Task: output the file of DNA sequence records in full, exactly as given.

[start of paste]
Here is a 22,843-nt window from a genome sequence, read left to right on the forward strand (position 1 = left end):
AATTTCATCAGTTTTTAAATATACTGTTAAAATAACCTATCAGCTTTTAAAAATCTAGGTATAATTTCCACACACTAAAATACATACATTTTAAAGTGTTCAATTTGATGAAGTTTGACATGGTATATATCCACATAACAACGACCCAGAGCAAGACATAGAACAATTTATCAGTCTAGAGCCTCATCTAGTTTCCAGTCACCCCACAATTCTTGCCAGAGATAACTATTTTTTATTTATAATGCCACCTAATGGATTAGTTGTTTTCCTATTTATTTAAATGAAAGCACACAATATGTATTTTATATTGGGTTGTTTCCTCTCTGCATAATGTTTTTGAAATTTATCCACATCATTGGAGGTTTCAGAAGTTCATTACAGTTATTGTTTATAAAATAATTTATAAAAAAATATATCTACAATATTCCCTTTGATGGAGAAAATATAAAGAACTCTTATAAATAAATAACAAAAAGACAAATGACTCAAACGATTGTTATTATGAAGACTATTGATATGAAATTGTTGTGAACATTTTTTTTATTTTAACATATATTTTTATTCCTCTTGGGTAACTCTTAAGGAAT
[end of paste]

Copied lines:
Here is a 22,843-nt window from a genome sequence, read left to right on the forward strand (position 1 = left end):
AATTTCATCAGTTTTTAAATATACTGTTAAAATAACCTATCAGCTTTTAAAAATCTAGGTATAATTTCCACACACTAAAATACATACATTTTAAAGTGTTCAATTTGATGAAGTTTGACATGGTATATATCCACATAACAACGACCCAGAGCAAGACATAGAACAATTTATCAGTCTAGAGCCTCATCTAGTTTCCAGTCACCCCACAATTCTTGCCAGAGATAACTATTTTTTATTTATAATGCCACCTAATGGATTAGTTGTTTTCCTATTTATTTAAATGAAAGCACACAATATGTATTTTATATTGGGTTGTTTCCTCTCTGCATAATGTTTTTGAAATTTATCCACATCATTGGAGGTTTCAGAAGTTCATTACAGTTATTGTTTATAAAATAATTTATAAAAAAATATATCTACAATATTCCCTTTGATGGAGAAAATATAAAGAACTCTTATAAATAAATAACAAAAAGACAAATGACTCAAACGATTGTTATTATGAAGACTATTGATATGAAATTGTTGTGAACATTTTTTTTATTTTAACATATATTTTTATTCCTCTTGGGTAACTCTTAAGGAAT